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October 10, 1968

UNITED STATES of America ex rel. Frank E. DARRAH
Joseph R. BRIERLEY, Superintendent

The opinion of the court was delivered by: DAVIS

JOHN MORGAN DAVIS, District Judge.

 Before the Court is a petition for a writ of habeas corpus. In 1945, the relator received a sentence of 50 to 100 years imprisonment for burglary and receiving stolen goods. Pleas of guilty were entered on all bills upon which sentence was ultimately imposed. No direct appeal was prosecuted. Collateral review was instituted however, in August of 1966, in accordance with the Pennsylvania Post Conviction Hearing Act, twenty-one years after imposition of sentence. On April 5, 1967, the relator was granted leave to appeal nunc pro tunc, which subsequently, was duly filed. On September 22, 1967, the cause was remanded for additional findings of fact. On December 7, 1967, an order was entered denying relief. This was affirmed, per curiam, on April 10, 1968. Commonwealth v. Darrah, 212 Pa.Super. 712, 240 A.2d 81. Allocatur was refused by the Supreme Court, on May 21, 1968. Consequently, state remedies may be deemed exhausted.

 The state records, including the trial and post conviction hearing notes of testimony provide an adequate basis for deciding this petition. Considering the completeness of the state record it is unnecessary to conduct a hearing. This conclusion is reinforced by the fact that the relator's counsel during all the state collateral proceedings has also entered appearance on behalf of the relator in this proceeding and has submitted the identical brief for our consideration. See Townsend v. Sain, 372 U.S. 293, 83 S. Ct. 745, 9 L. Ed. 2d 770 (1963).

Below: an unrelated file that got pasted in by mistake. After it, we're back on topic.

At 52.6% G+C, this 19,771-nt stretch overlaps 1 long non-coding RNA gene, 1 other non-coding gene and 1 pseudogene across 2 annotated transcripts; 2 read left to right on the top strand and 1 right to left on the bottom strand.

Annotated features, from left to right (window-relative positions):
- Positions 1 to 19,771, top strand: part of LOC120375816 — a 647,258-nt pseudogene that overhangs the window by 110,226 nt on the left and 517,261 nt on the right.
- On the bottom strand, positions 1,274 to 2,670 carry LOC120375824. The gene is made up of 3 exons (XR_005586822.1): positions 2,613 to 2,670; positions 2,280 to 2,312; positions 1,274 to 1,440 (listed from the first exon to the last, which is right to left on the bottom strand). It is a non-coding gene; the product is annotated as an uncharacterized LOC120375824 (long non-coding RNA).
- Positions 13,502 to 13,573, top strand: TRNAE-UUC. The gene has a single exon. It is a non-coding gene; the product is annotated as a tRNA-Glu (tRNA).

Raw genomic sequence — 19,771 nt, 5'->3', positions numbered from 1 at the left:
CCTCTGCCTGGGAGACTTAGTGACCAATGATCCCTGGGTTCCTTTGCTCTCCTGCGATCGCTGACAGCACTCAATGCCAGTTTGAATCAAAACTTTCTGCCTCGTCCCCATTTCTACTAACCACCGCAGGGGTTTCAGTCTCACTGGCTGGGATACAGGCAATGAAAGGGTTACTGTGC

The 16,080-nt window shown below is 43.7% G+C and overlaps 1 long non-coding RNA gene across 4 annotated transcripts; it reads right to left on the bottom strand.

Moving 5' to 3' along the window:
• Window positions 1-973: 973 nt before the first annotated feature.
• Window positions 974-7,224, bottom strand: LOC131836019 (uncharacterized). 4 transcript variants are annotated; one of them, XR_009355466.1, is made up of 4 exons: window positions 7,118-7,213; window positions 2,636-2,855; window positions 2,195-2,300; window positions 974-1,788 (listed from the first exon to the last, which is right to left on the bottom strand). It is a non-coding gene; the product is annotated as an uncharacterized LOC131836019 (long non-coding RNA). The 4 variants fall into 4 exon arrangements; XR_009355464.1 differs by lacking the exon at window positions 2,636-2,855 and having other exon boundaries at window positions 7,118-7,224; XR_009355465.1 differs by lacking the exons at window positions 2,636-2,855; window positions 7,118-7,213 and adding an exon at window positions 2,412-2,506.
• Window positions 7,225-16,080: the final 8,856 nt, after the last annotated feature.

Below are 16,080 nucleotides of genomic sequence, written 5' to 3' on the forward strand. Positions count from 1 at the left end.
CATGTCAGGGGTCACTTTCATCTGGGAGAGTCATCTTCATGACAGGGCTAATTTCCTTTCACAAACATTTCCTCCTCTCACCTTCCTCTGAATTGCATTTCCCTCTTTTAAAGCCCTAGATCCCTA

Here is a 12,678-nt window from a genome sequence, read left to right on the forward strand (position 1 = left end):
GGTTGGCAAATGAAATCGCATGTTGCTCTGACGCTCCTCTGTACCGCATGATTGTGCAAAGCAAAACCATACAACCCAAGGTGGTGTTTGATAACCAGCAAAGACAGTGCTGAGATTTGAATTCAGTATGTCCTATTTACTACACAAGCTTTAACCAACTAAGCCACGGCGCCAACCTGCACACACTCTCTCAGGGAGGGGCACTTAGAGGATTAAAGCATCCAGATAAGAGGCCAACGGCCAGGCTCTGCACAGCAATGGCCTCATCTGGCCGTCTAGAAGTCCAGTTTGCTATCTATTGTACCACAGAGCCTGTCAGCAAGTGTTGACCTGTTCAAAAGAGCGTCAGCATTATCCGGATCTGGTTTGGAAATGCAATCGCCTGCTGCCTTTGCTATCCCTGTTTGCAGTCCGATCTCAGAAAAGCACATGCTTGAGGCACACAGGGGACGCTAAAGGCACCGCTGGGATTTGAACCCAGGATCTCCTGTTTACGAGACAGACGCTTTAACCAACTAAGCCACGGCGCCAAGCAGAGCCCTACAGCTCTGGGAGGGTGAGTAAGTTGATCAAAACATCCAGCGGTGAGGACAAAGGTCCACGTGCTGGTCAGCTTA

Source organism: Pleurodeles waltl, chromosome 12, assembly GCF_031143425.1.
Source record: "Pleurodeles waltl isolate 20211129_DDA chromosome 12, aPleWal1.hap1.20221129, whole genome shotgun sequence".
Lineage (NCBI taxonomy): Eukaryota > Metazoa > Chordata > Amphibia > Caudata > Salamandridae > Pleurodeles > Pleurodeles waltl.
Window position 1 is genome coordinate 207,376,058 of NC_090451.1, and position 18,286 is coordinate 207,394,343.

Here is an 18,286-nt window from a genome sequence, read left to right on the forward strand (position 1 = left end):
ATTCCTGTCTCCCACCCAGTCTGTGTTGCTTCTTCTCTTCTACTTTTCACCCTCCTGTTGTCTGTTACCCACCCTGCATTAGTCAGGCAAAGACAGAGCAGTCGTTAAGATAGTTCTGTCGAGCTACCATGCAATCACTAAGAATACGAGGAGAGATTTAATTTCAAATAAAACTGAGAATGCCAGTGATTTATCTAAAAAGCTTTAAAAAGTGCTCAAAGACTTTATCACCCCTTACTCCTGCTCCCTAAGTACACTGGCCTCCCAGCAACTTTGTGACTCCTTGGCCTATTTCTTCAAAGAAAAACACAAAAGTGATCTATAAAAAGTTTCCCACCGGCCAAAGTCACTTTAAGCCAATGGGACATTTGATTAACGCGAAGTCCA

Preliminarily, the relator asserts that the sentence as announced from the bench was so indefinite and unclear, as to be invalid.

 Although some uncertainty as to the intent of the sentencing judge may ostensibly appear from an examination of the notes of testimony (p. 37-39), it is the accepted rule in Pennsylvania that the sentence as officially recorded upon the bills of indictment governs. Commonwealth v. Zelnick, 202 Pa.Super. 129, 195 A.2d 171 (1963); Commonwealth ex rel. Speaks v. Rundle, 209 Pa.Super. 227, 224 A.2d 805 (1966); Farriss v. Keenan, 77 Pa.Dist. & Co.R. 478 (1952). Any oral statements or remarks by the sentencing judge which are not expressly incorporated into the judgment as recorded, are not to be construed as determinative. Appeal of Marelia, 177 Pa.Super. 520, 110 A.2d 832 (1955).

 Here, our examination of the original bills of indictment, all personally certified by the trial judge, unequivocally indicate that consecutive sentences of 10 to 20 years imprisonment were imposed on O.T. Bills No. 391, 393, 394, 395 and 397. As to Bills No. 392 and 396, no sentence was imposed. Under Pennsylvania decisions, it is apparent that sentence could not now be imposed on the latter two bills. Commonwealth v. Duff, 414 Pa. 471, 200 A.2d 773 (1964); Commonwealth v. Garrett, 423 Pa. 8, 222 A.2d 902 (1966); Commonwealth v. Hoffman, 210 Pa.Super. 48, 232 A.2d 19 (1967). The answer filed by the respondent (document 5) demonstrates that the sentence as imposed is being properly applied. Consequently, this allegation is clearly without merit.


 As a result of several physical beatings, the denial of food, and lack of sleep, the relator alleges that he involuntarily signed a confession. He then asserts that the existence of this confession formed the sole basis for ultimately pleading guilty.

 After rather extensive examination by the Commonwealth and by the presiding judge during the Post Conviction Hearing, the Court concluded that "* * * his [relator's] entire story was fabricated after his hopes for release were frustrated by the denials of his numerous applications for commutation. In short, we find his testimony totally unworthy of belief."